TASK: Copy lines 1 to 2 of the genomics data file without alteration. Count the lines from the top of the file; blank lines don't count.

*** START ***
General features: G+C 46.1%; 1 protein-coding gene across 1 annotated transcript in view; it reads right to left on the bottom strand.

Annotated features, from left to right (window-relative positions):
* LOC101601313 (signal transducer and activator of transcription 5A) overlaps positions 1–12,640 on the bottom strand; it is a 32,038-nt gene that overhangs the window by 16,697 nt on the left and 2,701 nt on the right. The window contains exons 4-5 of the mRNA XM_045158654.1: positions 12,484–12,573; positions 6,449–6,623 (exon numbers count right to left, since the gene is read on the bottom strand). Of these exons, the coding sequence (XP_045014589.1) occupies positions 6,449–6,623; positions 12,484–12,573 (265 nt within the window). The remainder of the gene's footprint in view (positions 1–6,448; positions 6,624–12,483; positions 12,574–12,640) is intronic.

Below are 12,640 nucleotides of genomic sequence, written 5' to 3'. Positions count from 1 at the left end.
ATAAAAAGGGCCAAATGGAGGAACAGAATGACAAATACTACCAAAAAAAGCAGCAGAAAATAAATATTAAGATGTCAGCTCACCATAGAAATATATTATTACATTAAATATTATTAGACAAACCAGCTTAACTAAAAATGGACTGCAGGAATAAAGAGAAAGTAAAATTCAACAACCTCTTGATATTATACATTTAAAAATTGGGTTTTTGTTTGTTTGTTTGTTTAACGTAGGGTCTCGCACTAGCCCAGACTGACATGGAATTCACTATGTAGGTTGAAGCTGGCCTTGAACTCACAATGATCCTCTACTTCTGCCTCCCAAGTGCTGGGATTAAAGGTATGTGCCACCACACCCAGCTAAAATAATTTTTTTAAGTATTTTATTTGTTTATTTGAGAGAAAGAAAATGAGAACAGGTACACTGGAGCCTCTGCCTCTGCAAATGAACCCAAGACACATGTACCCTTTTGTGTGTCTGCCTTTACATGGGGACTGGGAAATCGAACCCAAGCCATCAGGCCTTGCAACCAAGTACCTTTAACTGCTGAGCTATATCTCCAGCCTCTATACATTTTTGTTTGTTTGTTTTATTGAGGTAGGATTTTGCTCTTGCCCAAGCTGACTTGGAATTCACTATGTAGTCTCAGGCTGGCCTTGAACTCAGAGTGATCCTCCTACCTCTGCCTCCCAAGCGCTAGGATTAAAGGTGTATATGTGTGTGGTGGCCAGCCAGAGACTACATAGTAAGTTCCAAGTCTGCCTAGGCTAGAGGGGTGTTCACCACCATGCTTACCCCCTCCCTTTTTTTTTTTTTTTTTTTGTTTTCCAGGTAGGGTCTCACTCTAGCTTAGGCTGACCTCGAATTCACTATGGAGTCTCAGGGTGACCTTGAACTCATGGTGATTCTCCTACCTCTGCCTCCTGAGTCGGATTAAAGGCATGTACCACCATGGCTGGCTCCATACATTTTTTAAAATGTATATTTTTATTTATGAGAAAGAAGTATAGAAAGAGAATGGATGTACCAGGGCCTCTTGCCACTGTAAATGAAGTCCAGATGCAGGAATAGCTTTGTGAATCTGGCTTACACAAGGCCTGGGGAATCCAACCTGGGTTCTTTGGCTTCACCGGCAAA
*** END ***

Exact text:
General features: G+C 46.1%; 1 protein-coding gene across 1 annotated transcript in view; it reads right to left on the bottom strand.

Annotated features, from left to right (window-relative positions):